KDDI Offloads Traffic on Cellular Network Through Wi-Fi
Japan's KDDI is installing more than 100,000 Wi-Fi hotspots that smartphone users will be connected to automatically for data services, offloading traffic from KDDI's cellular network.
The operator is using equipment from Ruckus Wireless and has already installed 10,000 access points. It is able to install the access points quickly in part because it is using WiMax for the back-haul. By mid-2012, it expects to have more than 100,000 access points installed, according to Ruckus, which plans to announce the project Tuesday.
As more mobile customers use smartphones and applications that consume data, mobile networks are struggling to keep up. Operators are considering a number of options for boosting capacity and coverage, including small cellular base stations called femtocells, and Wi-Fi.
Subscribers to KDDI's flat-rate plans will automatically be attached to one of the Wi-Fi hotspots rather than use the cellular network, Ruckus said. Customers will need special software on their phones. Existing customers can get the software by visiting a KDDI web site from their phone. New customers will receive phones with the software preloaded.
Once customers have the software, "the phone automatically recognizes and logs on to any available access point," said Steve Martin, vice president of engineering for Ruckus.
For now, the software, which KDDI developed with Ruckus, works only on Android phones. But the operator plans to enable the service on other phone platforms too, Ruckus said.
Rather than use wired connections, like fiber, to connect the Wi-Fi access points to the Internet, KDDI is using its WiMax network. It is connecting a USB radio, like the kind customers of its WiMax network use with their laptops, to the access point in order to wirelessly send traffic from the Wi-Fi network.
"It's a massive undertaking, so this is a way to get an extremely fast roll out," Martin said. Over time, KDDI can install fiber or other high-capacity backhaul technologies as needed, instead of using WiMax.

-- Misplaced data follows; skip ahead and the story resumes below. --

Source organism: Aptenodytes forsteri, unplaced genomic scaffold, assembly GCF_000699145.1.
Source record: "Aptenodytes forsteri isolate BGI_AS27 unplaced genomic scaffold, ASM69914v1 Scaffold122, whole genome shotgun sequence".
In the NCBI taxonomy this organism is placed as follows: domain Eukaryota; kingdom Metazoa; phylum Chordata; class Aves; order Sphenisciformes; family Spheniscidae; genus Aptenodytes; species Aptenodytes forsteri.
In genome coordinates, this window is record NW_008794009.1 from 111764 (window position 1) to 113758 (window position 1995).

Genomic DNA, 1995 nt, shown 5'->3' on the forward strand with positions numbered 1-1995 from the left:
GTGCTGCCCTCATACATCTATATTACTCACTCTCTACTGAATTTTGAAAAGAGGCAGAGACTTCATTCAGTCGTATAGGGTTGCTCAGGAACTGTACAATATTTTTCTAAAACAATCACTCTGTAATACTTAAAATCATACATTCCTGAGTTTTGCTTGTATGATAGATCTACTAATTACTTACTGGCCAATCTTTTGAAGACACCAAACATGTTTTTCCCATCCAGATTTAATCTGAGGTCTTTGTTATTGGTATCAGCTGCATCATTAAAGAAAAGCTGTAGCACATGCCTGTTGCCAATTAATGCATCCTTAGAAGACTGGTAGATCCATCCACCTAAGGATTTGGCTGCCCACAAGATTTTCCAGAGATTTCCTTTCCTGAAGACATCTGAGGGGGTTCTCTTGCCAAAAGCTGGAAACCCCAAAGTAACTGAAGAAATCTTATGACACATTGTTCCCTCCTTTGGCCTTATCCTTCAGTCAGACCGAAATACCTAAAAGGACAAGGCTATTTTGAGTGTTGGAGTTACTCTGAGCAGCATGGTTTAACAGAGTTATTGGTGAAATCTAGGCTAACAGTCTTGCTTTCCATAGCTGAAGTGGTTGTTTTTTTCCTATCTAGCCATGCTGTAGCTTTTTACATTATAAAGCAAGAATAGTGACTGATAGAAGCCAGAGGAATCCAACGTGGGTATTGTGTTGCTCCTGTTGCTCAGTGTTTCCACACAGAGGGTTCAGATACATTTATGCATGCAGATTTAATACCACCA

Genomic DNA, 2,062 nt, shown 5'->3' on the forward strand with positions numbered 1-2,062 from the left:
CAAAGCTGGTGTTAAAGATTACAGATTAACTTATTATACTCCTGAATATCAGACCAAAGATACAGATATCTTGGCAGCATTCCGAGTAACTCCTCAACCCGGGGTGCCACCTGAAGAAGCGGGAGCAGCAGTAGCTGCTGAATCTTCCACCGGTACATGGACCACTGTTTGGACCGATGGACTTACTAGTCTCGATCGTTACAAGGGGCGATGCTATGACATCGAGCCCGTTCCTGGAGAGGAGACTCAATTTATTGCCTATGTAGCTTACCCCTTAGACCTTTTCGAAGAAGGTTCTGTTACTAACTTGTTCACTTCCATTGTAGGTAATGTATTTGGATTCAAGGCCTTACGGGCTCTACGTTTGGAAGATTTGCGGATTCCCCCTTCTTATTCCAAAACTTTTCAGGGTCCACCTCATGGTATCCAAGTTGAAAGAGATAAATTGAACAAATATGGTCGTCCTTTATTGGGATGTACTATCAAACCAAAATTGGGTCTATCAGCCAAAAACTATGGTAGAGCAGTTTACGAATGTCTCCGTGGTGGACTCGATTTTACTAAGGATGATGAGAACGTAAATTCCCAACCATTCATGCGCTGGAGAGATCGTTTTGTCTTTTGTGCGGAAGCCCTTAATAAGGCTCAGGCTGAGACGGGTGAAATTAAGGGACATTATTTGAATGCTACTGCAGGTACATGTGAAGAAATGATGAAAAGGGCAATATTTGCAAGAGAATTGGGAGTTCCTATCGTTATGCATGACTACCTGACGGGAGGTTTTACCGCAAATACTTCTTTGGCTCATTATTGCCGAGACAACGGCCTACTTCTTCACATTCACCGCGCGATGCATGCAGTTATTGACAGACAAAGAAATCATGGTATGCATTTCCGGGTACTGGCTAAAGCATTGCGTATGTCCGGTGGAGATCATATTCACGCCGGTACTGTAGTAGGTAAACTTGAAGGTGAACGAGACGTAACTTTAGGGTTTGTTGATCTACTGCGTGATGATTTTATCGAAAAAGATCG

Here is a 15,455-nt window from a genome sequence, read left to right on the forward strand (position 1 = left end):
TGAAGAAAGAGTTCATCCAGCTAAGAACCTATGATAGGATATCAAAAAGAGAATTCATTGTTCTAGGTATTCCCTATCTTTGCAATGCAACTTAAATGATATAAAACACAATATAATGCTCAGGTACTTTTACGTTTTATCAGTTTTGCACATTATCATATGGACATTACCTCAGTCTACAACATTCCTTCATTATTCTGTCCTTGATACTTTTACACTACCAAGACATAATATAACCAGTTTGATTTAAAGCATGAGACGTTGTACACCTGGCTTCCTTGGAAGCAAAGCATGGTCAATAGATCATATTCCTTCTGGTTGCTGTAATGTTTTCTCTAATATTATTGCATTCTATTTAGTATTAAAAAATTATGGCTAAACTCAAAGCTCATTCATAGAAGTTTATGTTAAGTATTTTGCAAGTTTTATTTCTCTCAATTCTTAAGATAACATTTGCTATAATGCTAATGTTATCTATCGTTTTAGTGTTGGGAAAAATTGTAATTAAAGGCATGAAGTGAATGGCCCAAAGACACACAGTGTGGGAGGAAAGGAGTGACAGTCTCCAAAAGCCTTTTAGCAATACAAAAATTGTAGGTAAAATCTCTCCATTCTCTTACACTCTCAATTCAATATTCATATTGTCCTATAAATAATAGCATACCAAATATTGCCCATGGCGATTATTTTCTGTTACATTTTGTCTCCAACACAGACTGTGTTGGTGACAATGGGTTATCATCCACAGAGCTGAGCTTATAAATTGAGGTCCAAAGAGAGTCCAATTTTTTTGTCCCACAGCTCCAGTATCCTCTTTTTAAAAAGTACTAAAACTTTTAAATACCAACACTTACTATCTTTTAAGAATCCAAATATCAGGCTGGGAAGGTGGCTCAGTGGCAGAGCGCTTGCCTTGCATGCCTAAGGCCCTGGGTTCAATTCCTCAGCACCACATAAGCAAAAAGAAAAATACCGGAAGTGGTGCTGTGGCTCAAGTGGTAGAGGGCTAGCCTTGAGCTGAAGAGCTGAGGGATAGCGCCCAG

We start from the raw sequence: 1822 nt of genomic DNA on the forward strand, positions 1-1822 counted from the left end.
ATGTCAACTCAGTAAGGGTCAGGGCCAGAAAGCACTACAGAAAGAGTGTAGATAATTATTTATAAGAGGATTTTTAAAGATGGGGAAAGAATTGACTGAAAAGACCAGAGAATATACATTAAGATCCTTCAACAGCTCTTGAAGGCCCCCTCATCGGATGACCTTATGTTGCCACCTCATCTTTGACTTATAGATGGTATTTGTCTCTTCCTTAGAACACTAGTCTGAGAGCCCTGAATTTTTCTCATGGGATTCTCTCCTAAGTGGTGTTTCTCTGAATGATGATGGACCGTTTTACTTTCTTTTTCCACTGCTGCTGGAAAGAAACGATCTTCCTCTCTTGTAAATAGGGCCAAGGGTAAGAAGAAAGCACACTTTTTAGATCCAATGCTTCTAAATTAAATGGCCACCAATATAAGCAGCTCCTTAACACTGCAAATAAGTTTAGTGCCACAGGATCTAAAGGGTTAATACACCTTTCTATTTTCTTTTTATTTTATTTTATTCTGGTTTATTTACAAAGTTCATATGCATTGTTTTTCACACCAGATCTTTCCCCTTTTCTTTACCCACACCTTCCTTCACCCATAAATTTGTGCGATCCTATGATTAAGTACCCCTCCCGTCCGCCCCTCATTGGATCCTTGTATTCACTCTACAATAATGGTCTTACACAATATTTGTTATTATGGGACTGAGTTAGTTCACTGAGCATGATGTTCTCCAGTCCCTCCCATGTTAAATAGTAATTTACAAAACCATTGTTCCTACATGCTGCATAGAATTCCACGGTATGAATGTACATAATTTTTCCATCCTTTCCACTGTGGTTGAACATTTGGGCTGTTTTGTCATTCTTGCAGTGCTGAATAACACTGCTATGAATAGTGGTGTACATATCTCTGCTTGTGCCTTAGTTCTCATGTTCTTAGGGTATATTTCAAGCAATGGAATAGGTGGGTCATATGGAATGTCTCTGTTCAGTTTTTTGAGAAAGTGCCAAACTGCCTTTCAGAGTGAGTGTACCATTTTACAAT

Ruckus offers a gateway that helps mobile operators unify the Wi-Fi network with their cellular network with backend functions like usage thresholds, quality of service, security and billing, but KDDI won't begin installing those until later this year. It needs to first implement a new kind of authentication method in its network, Ruckus said. KDDI's CDMA (code division multiple access) network does not use the kind of authentication used by GSM (Global System for Mobile Communications) networks and supported by Ruckus.
KDDI is, however, using Ruckus' FlexMaster global Wi-Fi management system, which automatically configures access points when they are first connected. That is also helping KDDI to build the network quickly, Ruckus said.
KDDI is installing the access points at shops across the country, including Toyota dealerships. It will make various arrangements with the store owners, including offering them free Internet access via the hotspot, Ruckus said. In other cases, it may share revenue based on customer usage with the store owner.
While many operators have created Wi-Fi hotspots to ease the load on their cellular networks, end users typically have to manually attach to the Wi-Fi network. Some operators have used technology known as Unlicensed Mobile Access to allow for seamless roaming between the networks, but that requires special phones and can be expensive and complicated to deploy.
Standards bodies are working on another standard for uniting cellular and Wi-Fi networks, but in the meantime, Ruckus developed its own system. The standard is important, however, so that customers will be able to roam onto Wi-Fi networks owned by operators other than their own, Martin said.